One hopes the Russian leadership will see the futility of their actions, stop and turn tail. Unfortunately, hope is a poor guide to rely on. Thousands more deaths are certain as the conventional war transitions into a long, bloody guerilla conflict, with casualties rising into the tens of thousands. What remains of Ukraine’s increasingly weakened army will continue the struggle but it will be the popular resistance that principally carries on the fight.

As Russian losses mount with no end in sight, with NATO forces building up on the borders, increasing diplomatic and physical isolation from the West, economic sanctions taking their toll, and domestic opposition growing, how desperate will Putin become? Nuclear threats have already been issued. There should be little illusion Russia’s military leaders would carry out orders for limited nuclear use, particularly for demonstrative purposes, perhaps at sea or in Ukraine itself, though anything that seriously risked nuclear retaliation would probably lead to a coup in Moscow.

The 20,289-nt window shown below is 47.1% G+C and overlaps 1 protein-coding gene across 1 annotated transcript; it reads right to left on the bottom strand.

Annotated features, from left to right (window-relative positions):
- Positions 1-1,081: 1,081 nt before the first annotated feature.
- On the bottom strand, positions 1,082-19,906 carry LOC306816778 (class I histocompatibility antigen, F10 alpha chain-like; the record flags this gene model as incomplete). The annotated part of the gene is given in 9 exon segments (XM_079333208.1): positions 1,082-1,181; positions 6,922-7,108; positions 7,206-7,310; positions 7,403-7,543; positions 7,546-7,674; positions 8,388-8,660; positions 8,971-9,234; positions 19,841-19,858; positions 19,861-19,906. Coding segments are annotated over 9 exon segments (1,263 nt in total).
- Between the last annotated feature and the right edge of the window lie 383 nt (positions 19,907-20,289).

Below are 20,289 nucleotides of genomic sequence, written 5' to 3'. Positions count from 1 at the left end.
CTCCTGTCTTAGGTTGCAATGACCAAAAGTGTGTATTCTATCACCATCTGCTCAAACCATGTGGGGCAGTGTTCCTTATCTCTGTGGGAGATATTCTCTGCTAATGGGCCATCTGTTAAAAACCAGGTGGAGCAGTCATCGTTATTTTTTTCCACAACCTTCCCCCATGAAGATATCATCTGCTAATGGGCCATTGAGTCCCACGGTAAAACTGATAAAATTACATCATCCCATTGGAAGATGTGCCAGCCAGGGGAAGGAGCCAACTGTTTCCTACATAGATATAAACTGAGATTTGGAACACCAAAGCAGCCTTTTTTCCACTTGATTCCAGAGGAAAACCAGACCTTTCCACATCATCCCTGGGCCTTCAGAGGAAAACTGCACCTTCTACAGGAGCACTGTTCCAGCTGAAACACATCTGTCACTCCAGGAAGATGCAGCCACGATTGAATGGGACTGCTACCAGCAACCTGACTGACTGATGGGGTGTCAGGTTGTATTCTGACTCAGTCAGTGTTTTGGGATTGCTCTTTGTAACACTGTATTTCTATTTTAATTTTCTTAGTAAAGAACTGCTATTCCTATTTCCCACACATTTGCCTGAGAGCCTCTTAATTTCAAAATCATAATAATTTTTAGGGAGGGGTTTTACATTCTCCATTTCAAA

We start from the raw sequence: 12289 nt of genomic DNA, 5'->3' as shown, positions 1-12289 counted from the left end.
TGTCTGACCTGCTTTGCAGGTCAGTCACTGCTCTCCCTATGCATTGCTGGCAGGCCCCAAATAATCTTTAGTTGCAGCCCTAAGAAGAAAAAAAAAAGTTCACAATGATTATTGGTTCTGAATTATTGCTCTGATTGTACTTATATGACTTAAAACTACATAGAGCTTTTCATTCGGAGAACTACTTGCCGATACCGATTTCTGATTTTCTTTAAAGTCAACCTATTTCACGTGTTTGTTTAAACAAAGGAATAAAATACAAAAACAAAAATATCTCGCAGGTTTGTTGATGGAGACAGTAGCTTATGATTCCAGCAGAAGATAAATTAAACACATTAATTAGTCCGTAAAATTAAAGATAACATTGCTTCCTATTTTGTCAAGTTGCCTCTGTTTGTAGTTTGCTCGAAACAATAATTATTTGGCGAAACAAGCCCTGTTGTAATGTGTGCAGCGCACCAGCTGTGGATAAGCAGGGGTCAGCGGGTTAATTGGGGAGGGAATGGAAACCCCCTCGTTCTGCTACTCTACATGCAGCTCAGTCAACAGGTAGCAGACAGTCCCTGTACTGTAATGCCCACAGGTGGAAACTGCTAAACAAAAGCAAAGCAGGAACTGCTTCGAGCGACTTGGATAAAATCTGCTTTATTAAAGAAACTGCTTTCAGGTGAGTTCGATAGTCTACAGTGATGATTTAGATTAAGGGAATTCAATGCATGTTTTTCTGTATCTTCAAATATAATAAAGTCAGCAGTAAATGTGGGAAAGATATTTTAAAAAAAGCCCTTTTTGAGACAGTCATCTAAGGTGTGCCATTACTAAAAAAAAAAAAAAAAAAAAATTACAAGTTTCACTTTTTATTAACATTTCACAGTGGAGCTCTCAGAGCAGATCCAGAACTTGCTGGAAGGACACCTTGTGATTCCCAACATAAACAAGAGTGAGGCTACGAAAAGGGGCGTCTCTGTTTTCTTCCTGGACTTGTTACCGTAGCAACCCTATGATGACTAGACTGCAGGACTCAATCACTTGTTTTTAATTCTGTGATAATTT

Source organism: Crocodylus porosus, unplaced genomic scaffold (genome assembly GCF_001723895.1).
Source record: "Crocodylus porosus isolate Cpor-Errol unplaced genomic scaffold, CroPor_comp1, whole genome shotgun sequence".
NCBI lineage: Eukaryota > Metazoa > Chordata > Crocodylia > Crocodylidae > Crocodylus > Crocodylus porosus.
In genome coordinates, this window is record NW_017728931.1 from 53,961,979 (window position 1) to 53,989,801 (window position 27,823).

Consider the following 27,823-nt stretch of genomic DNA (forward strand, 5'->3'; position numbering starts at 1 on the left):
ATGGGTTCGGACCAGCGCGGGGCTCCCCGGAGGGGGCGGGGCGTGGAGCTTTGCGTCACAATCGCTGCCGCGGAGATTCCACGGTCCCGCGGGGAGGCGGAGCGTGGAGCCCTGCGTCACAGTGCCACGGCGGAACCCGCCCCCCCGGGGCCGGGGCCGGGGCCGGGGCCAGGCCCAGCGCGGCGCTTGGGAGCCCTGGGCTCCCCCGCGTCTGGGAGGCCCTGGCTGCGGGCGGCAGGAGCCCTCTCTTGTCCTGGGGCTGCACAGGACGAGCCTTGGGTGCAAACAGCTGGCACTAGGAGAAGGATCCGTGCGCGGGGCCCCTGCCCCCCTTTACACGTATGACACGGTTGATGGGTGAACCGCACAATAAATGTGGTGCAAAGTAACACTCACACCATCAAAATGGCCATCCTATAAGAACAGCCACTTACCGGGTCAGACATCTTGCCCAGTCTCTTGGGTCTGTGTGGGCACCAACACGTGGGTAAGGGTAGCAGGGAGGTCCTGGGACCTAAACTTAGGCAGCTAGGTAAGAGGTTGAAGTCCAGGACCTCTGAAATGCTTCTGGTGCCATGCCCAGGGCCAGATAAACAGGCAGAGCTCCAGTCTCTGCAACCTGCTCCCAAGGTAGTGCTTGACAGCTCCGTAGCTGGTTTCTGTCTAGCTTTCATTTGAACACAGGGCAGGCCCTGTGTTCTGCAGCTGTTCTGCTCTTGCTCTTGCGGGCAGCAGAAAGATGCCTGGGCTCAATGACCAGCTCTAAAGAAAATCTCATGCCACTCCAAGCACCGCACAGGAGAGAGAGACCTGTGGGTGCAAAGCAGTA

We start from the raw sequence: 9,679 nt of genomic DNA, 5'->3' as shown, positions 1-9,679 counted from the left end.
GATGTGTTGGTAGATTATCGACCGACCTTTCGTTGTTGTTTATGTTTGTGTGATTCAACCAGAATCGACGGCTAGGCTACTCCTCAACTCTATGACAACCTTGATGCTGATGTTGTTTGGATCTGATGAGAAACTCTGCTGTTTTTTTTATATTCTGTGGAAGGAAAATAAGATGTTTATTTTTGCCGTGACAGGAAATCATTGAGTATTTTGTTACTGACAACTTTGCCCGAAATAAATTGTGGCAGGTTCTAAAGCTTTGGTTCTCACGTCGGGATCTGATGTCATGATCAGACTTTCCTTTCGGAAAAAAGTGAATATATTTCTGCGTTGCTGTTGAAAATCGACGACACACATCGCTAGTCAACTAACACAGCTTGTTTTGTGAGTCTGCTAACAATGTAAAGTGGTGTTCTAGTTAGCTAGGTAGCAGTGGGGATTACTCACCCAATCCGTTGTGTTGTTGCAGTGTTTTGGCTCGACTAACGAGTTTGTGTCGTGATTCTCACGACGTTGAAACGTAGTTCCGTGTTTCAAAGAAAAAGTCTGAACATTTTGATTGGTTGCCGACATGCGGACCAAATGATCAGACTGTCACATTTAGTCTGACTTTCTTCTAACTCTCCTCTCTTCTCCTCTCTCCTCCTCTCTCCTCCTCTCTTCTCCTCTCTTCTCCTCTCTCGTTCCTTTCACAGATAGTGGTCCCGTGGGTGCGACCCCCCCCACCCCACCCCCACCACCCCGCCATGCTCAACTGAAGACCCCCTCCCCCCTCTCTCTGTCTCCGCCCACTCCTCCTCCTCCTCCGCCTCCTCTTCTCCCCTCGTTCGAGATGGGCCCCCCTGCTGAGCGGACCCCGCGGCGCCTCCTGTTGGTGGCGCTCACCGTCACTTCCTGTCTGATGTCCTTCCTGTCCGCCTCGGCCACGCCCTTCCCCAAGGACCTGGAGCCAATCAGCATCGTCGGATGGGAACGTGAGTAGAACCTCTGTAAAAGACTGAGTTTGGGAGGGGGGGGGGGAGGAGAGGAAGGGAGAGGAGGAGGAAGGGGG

Despite the threats, any prospect of nuclear use is still premature. The Russian military advance has been temporarily blunted but the Ukrainians show no sign of going on the offensive themselves. Captured territory will not be recaptured anytime soon. The West has drawn a line beyond which it will not fly, nor provide air defense. Diplomatically and economically Russia has suffered a body blow, yet it retains the firm support of China. The governments of India and Brazil also remain supportive, for now at least. In order to undermine the anti-Russia coalition, propagandists and 'useful idiots' on the far right and far left continue pushing absurdist claims of Ukraine developing nuclear weapons, Ukrainian neo-Nazis committing genocide, and NATO as an aggressive military bloc threatening Russia. If the lies are amplified sufficiently, perhaps they may yet succeed in swaying Western opinion.